The dreaded first step out of bed the morning after a tough practice, the pain of climbing up a flight of stairs the day following a brutal workout, and bracing as you slowly lower yourself to the toilet after a workout of heavy squats. We have all experienced the symptoms of delayed onset muscle soreness. But, why does muscle soreness occur? Is soreness a key for muscle growth and/or adaptation? And how much muscle soreness is too much?
Delayed Onset Muscle Soreness (DOMS) is associated with unfamiliar, high-force muscular work and is expedited by eccentric actions (when the external load exceeds the muscle’s ability to actively resist the load, the muscle is forced to lengthen and tension is generated) (1). Individuals usually begin to notice the “soreness” 24 to 48 hours after a training session (i.e. delayed). Many theories have been tossed around as to why DOMS occurs, including: lactic acid, muscle spasms, connective tissue damage, muscle damage, inflammation, and enzyme efflux. The general consensus is that a single theory cannot explain the whole story; therefore researchers have proposed an integration of several theories. This integration theory suggests: high tensile forces, associated with eccentric exercise, damage muscle tissue and connective tissue initially (1, 2). This is followed by an acute inflammatory response consisting of edema (fluid) formation and inflammatory cell infiltration resulting in muscle pain/discomfort (1, 2).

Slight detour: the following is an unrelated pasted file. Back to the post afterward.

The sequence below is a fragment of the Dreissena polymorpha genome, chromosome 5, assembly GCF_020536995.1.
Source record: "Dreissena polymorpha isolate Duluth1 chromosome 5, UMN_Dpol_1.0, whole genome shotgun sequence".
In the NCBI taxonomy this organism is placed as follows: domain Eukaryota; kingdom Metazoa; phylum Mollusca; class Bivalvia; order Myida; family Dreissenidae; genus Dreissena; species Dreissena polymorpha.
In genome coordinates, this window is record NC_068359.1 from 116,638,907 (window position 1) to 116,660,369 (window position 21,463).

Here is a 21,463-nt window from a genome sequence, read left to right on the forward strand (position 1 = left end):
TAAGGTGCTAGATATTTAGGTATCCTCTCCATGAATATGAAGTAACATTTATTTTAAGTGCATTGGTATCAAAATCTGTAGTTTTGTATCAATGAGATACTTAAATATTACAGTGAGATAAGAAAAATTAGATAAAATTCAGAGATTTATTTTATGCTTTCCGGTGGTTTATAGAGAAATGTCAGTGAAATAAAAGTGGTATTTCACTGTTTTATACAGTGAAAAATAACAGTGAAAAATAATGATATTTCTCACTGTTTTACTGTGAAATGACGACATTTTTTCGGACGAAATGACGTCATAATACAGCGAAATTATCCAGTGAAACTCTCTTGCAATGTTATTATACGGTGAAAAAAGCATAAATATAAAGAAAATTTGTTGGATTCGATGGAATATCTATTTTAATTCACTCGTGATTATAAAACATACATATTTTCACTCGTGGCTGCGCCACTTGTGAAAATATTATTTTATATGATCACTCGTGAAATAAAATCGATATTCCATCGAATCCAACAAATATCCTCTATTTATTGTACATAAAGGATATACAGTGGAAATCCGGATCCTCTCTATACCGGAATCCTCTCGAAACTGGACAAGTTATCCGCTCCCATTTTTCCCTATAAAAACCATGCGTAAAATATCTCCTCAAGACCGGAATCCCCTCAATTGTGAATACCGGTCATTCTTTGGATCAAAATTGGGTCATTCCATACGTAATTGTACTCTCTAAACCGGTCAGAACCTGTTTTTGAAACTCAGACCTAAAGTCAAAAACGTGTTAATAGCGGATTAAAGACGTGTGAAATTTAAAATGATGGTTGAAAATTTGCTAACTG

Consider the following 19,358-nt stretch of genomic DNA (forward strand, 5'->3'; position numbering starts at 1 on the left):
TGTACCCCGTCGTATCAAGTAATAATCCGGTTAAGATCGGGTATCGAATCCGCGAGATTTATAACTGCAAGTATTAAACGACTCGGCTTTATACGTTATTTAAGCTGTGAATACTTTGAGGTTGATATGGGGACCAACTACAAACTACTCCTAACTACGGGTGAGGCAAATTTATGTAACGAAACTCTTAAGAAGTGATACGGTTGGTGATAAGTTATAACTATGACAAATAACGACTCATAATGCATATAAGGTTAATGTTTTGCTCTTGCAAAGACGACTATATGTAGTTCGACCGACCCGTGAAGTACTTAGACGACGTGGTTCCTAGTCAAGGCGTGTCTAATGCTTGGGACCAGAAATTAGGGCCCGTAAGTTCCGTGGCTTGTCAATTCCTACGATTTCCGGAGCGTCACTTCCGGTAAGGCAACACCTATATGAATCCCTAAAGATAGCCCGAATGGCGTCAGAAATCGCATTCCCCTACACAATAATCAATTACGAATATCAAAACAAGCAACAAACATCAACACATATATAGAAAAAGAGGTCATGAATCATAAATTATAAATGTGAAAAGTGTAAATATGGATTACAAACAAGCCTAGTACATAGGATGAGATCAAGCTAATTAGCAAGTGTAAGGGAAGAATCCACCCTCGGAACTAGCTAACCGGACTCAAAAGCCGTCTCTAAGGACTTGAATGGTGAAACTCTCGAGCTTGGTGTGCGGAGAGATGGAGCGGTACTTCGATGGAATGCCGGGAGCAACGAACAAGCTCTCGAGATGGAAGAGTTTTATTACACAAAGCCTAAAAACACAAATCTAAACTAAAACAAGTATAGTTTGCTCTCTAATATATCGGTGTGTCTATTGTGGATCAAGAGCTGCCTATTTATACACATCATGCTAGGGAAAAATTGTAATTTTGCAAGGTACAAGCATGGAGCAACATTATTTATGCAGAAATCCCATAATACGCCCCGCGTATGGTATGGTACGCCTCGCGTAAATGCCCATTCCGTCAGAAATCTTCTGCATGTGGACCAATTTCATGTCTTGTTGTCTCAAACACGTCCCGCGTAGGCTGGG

The process and role of muscle damage elicited by high-force muscular work and eccentric contraction is vital for muscle adaptation to resistance training to occur. The cascade of events following a stressful training session, produce a number of substances that take part in the degeneration-regeneration of muscle. There are a few things regarding DOMS that you must know: if experiencing DOMS, there will be a reduction in your force output and joint range of motion for several days, alteration in muscle sequencing and recruitment patterns may occur, and the more trained you are the less DOMS you will experience (1, 2),
How much is too much?
As you can see from above, mild, muscle soreness is good and necessary for growth and adaptation. However, too much muscle soreness can mean something is not right. If muscle soreness begins during or immediately after a workout or activity, reduces your ability to complete daily activities, severely swollen limbs, or soreness persists for 3 or more days, this may be a sign you did too much. When beginning a new exercise program, always begin with lighter loads and progress slowly. If you’re thinking about quitting because of muscle soreness, try your best to work through the first few sessions without getting discouraged.
By: Lauren Higgins, M.S., CSCS, FMS-level 1
- Cheug, K., Hume, P.A., and Maxwell, L. (2003). Delayed onset muscle soreness: treatment strategies and performance factors. Sports Med, 33(2).
- Gardiner, P.A. (2011). Motor unit recruitment during different types of movements. In, Advanced neuromuscular exercise physiology (25-44). Champaign, IL: Human Kinetics.